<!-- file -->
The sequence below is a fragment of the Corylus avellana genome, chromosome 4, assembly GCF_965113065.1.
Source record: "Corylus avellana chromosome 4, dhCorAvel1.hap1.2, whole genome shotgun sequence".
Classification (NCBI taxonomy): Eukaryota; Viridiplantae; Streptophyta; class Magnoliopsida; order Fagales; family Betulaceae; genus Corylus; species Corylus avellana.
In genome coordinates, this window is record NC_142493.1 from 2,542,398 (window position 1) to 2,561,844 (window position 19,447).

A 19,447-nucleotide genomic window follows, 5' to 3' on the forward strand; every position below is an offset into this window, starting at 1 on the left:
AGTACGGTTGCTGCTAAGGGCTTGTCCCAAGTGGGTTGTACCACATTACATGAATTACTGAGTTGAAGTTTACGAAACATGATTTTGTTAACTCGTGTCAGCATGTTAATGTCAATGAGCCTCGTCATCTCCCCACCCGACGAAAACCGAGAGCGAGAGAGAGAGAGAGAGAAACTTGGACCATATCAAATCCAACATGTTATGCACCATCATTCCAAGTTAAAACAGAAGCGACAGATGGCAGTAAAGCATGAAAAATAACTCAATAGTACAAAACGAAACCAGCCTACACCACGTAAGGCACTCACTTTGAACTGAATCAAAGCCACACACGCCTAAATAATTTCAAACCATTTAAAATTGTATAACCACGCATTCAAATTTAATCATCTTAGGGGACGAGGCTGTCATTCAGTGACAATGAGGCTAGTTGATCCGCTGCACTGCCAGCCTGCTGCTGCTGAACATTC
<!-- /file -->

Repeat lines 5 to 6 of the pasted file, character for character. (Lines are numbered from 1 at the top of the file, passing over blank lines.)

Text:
A 19,447-nucleotide genomic window follows, 5' to 3' on the forward strand; every position below is an offset into this window, starting at 1 on the left:
AGTACGGTTGCTGCTAAGGGCTTGTCCCAAGTGGGTTGTACCACATTACATGAATTACTGAGTTGAAGTTTACGAAACATGATTTTGTTAACTCGTGTCAGCATGTTAATGTCAATGAGCCTCGTCATCTCCCCACCCGACGAAAACCGAGAGCGAGAGAGAGAGAGAGAGAAACTTGGACCATATCAAATCCAACATGTTATGCACCATCATTCCAAGTTAAAACAGAAGCGACAGATGGCAGTAAAGCATGAAAAATAACTCAATAGTACAAAACGAAACCAGCCTACACCACGTAAGGCACTCACTTTGAACTGAATCAAAGCCACACACGCCTAAATAATTTCAAACCATTTAAAATTGTATAACCACGCATTCAAATTTAATCATCTTAGGGGACGAGGCTGTCATTCAGTGACAATGAGGCTAGTTGATCCGCTGCACTGCCAGCCTGCTGCTGCTGAACATTC